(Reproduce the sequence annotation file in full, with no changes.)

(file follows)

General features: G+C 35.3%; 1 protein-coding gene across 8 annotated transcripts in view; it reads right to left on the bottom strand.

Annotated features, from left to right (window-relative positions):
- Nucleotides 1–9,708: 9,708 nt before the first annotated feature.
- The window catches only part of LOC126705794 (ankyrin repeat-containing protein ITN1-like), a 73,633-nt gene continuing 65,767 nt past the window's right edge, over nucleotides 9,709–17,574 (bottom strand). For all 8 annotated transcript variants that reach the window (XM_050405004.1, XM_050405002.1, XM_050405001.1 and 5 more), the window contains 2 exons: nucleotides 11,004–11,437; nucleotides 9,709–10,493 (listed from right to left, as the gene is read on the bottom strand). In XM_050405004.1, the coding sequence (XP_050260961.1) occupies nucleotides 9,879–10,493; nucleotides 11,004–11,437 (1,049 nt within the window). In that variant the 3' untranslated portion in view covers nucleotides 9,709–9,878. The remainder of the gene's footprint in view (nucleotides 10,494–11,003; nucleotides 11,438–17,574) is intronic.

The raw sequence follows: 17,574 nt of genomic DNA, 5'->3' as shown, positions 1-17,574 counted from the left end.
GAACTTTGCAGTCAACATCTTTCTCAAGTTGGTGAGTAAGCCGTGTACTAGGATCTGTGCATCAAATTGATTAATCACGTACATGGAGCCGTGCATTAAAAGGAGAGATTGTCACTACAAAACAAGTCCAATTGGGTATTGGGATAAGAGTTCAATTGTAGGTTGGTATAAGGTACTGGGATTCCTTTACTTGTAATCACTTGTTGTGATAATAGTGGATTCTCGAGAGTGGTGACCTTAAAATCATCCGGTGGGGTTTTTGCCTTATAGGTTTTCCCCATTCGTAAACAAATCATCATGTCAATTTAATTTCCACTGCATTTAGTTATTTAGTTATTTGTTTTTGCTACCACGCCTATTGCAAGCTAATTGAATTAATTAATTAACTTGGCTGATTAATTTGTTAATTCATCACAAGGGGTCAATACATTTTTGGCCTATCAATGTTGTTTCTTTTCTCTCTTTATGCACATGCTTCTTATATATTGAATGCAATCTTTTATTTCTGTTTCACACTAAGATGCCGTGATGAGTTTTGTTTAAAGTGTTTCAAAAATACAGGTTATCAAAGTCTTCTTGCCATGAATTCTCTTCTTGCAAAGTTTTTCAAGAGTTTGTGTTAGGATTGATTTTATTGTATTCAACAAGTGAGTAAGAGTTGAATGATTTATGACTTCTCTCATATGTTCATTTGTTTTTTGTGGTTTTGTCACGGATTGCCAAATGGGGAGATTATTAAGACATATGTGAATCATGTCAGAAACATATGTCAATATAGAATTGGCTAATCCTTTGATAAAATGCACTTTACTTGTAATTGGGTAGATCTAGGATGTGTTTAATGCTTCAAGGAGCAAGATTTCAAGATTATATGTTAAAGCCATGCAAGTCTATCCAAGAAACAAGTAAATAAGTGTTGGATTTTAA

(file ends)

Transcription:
General features: G+C 35.3%; 1 protein-coding gene across 8 annotated transcripts in view; it reads right to left on the bottom strand.

Annotated features, from left to right (window-relative positions):
- Nucleotides 1–9,708: 9,708 nt before the first annotated feature.
- The window catches only part of LOC126705794 (ankyrin repeat-containing protein ITN1-like), a 73,633-nt gene continuing 65,767 nt past the window's right edge, over nucleotides 9,709–17,574 (bottom strand). For all 8 annotated transcript variants that reach the window (XM_050405004.1, XM_050405002.1, XM_050405001.1 and 5 more), the window contains 2 exons: nucleotides 11,004–11,437; nucleotides 9,709–10,493 (listed from right to left, as the gene is read on the bottom strand). In XM_050405004.1, the coding sequence (XP_050260961.1) occupies nucleotides 9,879–10,493; nucleotides 11,004–11,437 (1,049 nt within the window). In that variant the 3' untranslated portion in view covers nucleotides 9,709–9,878. The remainder of the gene's footprint in view (nucleotides 10,494–11,003; nucleotides 11,438–17,574) is intronic.

The raw sequence follows: 17,574 nt of genomic DNA, 5'->3' as shown, positions 1-17,574 counted from the left end.
GAACTTTGCAGTCAACATCTTTCTCAAGTTGGTGAGTAAGCCGTGTACTAGGATCTGTGCATCAAATTGATTAATCACGTACATGGAGCCGTGCATTAAAAGGAGAGATTGTCACTACAAAACAAGTCCAATTGGGTATTGGGATAAGAGTTCAATTGTAGGTTGGTATAAGGTACTGGGATTCCTTTACTTGTAATCACTTGTTGTGATAATAGTGGATTCTCGAGAGTGGTGACCTTAAAATCATCCGGTGGGGTTTTTGCCTTATAGGTTTTCCCCATTCGTAAACAAATCATCATGTCAATTTAATTTCCACTGCATTTAGTTATTTAGTTATTTGTTTTTGCTACCACGCCTATTGCAAGCTAATTGAATTAATTAATTAACTTGGCTGATTAATTTGTTAATTCATCACAAGGGGTCAATACATTTTTGGCCTATCAATGTTGTTTCTTTTCTCTCTTTATGCACATGCTTCTTATATATTGAATGCAATCTTTTATTTCTGTTTCACACTAAGATGCCGTGATGAGTTTTGTTTAAAGTGTTTCAAAAATACAGGTTATCAAAGTCTTCTTGCCATGAATTCTCTTCTTGCAAAGTTTTTCAAGAGTTTGTGTTAGGATTGATTTTATTGTATTCAACAAGTGAGTAAGAGTTGAATGATTTATGACTTCTCTCATATGTTCATTTGTTTTTTGTGGTTTTGTCACGGATTGCCAAATGGGGAGATTATTAAGACATATGTGAATCATGTCAGAAACATATGTCAATATAGAATTGGCTAATCCTTTGATAAAATGCACTTTACTTGTAATTGGGTAGATCTAGGATGTGTTTAATGCTTCAAGGAGCAAGATTTCAAGATTATATGTTAAAGCCATGCAAGTCTATCCAAGAAACAAGTAAATAAGTGTTGGATTTTAA